Thalassa has announced that its subsidiary Autonomous Robotics (ARL) has completed sea trials of a prototype flying node autonomous underwater vehicle (AUV) at a location off the coast of Plymouth harbour.
Conducted under the supervision of ARL engineering director Arran Holloway, the trials are claimed to be a major step forward in the proof of concept prototype development phase.
ARL said that the trial successfully confirmed the AUV autonomous navigation and seabed landing and take-off operation.
Holloway said: “The AUV demonstrated exceptionally stable flight and accurate navigation during the trial and completed all tests successfully. This is a major milestone in the development of the flying node concept and demonstrates the viability of some of the novel features of the system.”
ARL, a UK-based marine robotics company, is developing an autonomous underwater platform for ocean floor-based sensing known as the flying nodes system.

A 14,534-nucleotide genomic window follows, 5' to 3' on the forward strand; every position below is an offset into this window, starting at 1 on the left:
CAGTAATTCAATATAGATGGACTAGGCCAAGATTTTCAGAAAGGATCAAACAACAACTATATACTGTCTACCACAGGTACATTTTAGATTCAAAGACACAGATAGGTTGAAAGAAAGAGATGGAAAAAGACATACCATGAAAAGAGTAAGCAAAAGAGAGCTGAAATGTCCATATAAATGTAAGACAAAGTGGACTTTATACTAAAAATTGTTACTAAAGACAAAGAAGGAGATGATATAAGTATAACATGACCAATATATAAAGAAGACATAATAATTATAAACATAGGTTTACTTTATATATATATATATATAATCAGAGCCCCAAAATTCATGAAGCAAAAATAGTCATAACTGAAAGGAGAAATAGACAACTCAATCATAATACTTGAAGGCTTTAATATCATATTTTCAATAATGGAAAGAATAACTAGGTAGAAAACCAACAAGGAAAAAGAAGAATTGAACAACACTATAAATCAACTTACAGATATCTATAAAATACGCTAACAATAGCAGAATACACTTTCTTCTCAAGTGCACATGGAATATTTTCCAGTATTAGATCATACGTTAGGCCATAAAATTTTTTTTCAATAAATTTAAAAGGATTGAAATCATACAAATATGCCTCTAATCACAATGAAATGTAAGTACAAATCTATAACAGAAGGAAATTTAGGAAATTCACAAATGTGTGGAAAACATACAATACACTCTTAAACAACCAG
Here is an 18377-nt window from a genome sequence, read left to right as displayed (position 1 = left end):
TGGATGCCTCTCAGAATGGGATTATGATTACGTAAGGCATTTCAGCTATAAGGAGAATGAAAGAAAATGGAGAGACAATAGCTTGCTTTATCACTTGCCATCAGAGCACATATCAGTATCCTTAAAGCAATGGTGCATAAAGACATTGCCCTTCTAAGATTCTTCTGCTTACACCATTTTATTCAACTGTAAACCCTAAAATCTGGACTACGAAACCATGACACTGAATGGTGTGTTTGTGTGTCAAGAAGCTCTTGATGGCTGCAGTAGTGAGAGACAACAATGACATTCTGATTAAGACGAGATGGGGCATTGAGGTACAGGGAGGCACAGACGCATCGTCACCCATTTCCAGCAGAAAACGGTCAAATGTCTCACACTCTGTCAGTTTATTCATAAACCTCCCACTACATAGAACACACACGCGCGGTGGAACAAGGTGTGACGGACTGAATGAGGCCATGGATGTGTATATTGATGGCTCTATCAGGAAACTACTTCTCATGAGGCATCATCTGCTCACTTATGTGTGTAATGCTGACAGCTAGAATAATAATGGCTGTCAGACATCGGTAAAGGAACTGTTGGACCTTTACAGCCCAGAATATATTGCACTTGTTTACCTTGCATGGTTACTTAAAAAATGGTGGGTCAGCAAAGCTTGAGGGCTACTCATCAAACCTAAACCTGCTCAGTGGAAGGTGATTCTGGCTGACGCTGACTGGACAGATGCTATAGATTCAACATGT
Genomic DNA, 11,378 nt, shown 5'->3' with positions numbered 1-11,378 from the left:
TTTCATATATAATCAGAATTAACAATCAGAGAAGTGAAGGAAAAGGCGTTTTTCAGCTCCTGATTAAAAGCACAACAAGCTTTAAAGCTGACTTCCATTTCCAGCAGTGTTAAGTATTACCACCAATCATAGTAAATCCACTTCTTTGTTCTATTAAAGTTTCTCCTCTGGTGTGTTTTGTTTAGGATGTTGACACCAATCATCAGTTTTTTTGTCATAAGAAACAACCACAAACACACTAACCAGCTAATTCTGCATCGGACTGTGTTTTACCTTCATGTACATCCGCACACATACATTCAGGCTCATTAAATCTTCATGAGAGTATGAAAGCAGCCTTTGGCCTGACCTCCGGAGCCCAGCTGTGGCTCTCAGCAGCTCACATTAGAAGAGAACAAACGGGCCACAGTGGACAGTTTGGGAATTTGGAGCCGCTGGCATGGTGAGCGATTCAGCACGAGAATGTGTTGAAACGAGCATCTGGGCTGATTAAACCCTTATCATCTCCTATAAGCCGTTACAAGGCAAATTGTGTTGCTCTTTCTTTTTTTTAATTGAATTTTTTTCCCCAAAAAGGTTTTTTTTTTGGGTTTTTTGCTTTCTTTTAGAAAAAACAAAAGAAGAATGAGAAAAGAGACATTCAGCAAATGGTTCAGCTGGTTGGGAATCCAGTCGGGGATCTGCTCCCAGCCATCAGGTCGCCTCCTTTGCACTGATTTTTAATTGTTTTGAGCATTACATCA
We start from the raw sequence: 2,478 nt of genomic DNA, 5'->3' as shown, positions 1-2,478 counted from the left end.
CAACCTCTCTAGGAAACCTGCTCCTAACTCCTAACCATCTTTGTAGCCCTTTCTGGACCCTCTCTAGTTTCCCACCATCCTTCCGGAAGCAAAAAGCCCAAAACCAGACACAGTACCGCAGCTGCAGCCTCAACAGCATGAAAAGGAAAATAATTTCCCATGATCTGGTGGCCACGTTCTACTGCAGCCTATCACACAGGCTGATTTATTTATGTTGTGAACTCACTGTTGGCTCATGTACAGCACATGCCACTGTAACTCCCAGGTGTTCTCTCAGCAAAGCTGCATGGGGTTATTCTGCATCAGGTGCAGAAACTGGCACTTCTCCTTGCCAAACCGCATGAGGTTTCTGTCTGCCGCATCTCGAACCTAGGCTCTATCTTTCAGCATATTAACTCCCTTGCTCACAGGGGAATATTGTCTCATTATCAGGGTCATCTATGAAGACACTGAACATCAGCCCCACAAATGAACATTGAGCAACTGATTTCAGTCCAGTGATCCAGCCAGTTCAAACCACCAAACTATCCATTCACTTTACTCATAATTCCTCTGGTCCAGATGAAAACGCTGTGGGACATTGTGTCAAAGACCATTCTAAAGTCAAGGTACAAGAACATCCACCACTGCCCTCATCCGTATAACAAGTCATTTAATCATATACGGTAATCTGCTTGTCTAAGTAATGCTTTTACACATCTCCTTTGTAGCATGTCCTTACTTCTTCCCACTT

Defence and offshore energy companies are seeking cost-efficient solutions to replace manually controlled deployment of large sensor grids on the ocean floor.
ARL will provide a range of AUVs to offshore energy companies that will help them to autonomously deploy large sensor grids on the ocean floor.
Thalassa chairman Duncan Soukup said: “The autonomous sea trials were identified as a key milestone in the development of the flying node AUV. The success of these trials is a testament to the high level of professionalism and dedication of the ARL technical team, led by Arran Holloway.”
The nodes are capable of operating at a maximum depth of 3,000m with a 60-day recording duration.